LIKE most of the large-flowered Cattleya species, Cattleya rex is relatively easy to grow. It will send out a new lead in late winter or early spring in the United States and complete the growth from late May to late June. Buds will appear in the sheath before the growth is completed and the plant should be in flower by mid-July to early August. After flowering, Cattleya rex will rest until it begins growing again in late winter.
Catileya rex seems to grow best in smaller-size pots that will allow no more than one year’s new growth. After they flower, I treat them like C. dowiana, keeping the plants as dry as possible during the autumn and winter months when they are dormant. Like Cattleya dowiana, Cattleya rex benefits from lots of sun during the winter months, and the more sun it receives, the more flowers it will produce. I grow my Cattleya rex in my intermediate house which ranges from 60 F at night to 85 F during the day.
Cattleya rex will usually send out a new flush of roots about the time it begins new growth and the best time to repot it is when this flush of roots appears. Under greenhouse conditions, Cattleya rex will usually produce a 10″or I 2″ tall pseudobulb, and four to six flowers on a flower spike. Unlike C. dowiana, which often lasts only a week or so in flower, Cattleya rex flowers will normally last three weeks or more.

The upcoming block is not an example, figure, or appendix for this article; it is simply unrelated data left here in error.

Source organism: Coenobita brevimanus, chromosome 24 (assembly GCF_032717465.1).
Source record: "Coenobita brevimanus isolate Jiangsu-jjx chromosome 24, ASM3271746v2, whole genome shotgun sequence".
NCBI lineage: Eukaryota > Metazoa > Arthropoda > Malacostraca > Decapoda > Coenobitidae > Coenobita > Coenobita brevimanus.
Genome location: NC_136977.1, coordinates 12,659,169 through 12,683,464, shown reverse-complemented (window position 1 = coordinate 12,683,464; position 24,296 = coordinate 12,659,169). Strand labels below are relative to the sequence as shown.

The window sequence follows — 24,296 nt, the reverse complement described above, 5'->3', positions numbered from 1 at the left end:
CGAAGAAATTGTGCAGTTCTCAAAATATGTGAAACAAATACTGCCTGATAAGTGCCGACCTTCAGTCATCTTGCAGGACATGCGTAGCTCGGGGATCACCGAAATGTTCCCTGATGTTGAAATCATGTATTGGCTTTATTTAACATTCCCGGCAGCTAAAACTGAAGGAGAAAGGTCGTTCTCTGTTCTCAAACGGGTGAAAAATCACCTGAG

Some people have described Cattleya rex as difficult to establish, but I have not found this to be true. When I acquire Cattleya rex plants, even imported plants, I wash off all the old medium and immediately pot them in sphagnum moss in the smallest-possible pots they will fit into. I do not allow any room for the plant to make a new growth since the purpose here is to encourage the plants to root, not grow. Once they are well-rooted in the small pots, the whole rootball is eased out of the small pot and moved into the next-size pot, one that will allow room for one new growth. At this point, you can add your standard medium in front of the sphagnum rootball and the plant should grow normally. When using sphagnum, it is important not to pack it tightly so there is a good air exchange to stimulate root growth. You should also avoid using more than a 4-inch pot so the sphagnum will not stay too wet too long. If you must go to a 5-inch pot because of the size of the plant, you will have to take care in watering the sphagnum so it will not stay too wet. Clay pots are preferred over plastic pots because they allow a better air exchange with the medium. — A.A. Chadwick.
Reprinted with the permission of the American Orchid Society. “Orchids”, September 2000